Big GOP tax bill would cut rates -- but also popular breaks

WASHINGTON (AP) — With fanfare and a White House kickoff, House Republicans unfurled a broad tax-overhaul plan Thursday that would touch virtually all Americans and the economy's every corner, mingling sharply lower rates for corporations and reduced personal taxes for many with fewer deductions for home-buyers and families with steep medical bills.

The measure, which would be the most extensive rewrite of the nation's tax code in three decades, is the product of a party that faces increasing pressure to produce a marquee legislative victory of some sort before next year's elections. GOP leaders touted the plan as a sparkplug for the economy and a boon to the middle class and christened it the Tax Cuts and Jobs Act.

"We are working to give the American people a giant tax cut for Christmas," President Donald Trump said in the Oval Office. The measure, he said, "will also be tax reform, and it will create jobs."

It would also increase the national debt, a problem for some Republicans. And Democrats attacked the proposal as the GOP's latest bonanza for the rich, with a phase-out of the inheritance tax and repeal of the alternative minimum tax on the highest earners — certain to help Trump and members of his family and Cabinet, among others.

And there was enough discontent among Republicans and business groups to leave the legislation's fate uncertain in a journey through Congress that leaders hope will deposit a landmark bill on Trump's desk by year's end.

Underscoring problems ahead, some Republicans from high-tax Northeastern states expressed opposition to the measure's elimination of the deduction for state and local income taxes. Senate Finance Committee Chairman Orrin Hatch of Utah called the House measure "a great starting point" but said it would be "somewhat miraculous" if its corporate tax rate reduction to 20 percent — a major Trump goal — survived. His panel plans to produce its own tax package in the coming days.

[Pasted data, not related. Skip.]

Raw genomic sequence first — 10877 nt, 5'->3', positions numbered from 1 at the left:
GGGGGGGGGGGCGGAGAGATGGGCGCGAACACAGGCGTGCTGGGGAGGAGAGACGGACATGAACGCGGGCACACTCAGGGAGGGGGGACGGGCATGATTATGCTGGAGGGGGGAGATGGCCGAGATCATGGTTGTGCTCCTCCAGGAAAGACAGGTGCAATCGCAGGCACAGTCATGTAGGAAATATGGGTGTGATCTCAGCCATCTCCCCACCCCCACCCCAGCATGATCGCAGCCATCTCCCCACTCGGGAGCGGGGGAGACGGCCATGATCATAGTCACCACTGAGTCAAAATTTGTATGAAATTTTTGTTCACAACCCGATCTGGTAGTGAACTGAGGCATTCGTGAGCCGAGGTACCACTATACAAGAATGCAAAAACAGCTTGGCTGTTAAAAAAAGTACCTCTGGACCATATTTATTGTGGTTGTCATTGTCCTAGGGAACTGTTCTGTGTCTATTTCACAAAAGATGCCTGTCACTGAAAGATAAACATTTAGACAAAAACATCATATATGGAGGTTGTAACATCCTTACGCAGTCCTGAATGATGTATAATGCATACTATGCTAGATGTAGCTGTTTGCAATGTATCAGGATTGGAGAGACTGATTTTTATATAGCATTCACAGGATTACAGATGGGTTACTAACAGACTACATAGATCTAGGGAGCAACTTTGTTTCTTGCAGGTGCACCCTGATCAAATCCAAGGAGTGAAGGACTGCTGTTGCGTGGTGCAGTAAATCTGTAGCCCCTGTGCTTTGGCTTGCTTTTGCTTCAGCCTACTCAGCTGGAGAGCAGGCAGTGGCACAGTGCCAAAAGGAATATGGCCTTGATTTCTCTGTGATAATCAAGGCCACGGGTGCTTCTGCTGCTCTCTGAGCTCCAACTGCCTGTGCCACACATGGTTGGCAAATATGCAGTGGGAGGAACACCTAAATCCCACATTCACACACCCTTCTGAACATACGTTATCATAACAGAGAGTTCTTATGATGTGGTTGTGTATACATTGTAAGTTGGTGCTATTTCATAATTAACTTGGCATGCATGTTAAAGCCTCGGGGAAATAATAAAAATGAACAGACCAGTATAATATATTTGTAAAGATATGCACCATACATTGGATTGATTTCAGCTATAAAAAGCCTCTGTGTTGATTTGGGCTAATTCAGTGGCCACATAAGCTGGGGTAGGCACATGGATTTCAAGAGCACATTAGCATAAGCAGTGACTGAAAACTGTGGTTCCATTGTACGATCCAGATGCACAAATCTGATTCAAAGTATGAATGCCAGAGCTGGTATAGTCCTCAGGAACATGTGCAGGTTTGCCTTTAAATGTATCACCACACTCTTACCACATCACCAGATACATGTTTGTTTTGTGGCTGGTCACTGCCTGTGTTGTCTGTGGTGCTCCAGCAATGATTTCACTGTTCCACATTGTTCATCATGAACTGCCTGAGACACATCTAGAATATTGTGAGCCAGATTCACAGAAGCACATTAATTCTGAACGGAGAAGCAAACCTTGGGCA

The House Republicans' plan, which took them months to craft in countless closed-door meetings, represents the first step in their effort to reverse what's been a politically disastrous year in Congress. Their drive to obliterate President Barack Obama's health care law crashed, and GOP lawmakers concede that if the tax measure collapses, their congressional majorities are at risk in next November's elections.

The package's tax reductions would outweigh its loophole closers by a massive $1.5 trillion over the coming decade. Many Republicans were willing to add that to the nation's soaring debt as a price for claiming a resounding tax victory. But it was likely to pose a problem for others — one of several brushfires leaders will need to extinguish to get the measure through Congress.

Republicans must keep their plan's shortfall from spilling over that $1.5 trillion line or the measure will lose its protection against Democratic Senate filibusters, bill-killing delays that take 60 votes to overcome. There are just 50 GOP senators and unanimous Democratic opposition is likely.

The bill would telescope today's seven personal income tax brackets into just four: 12 percent, 25 percent, 35 percent and 39.6 percent.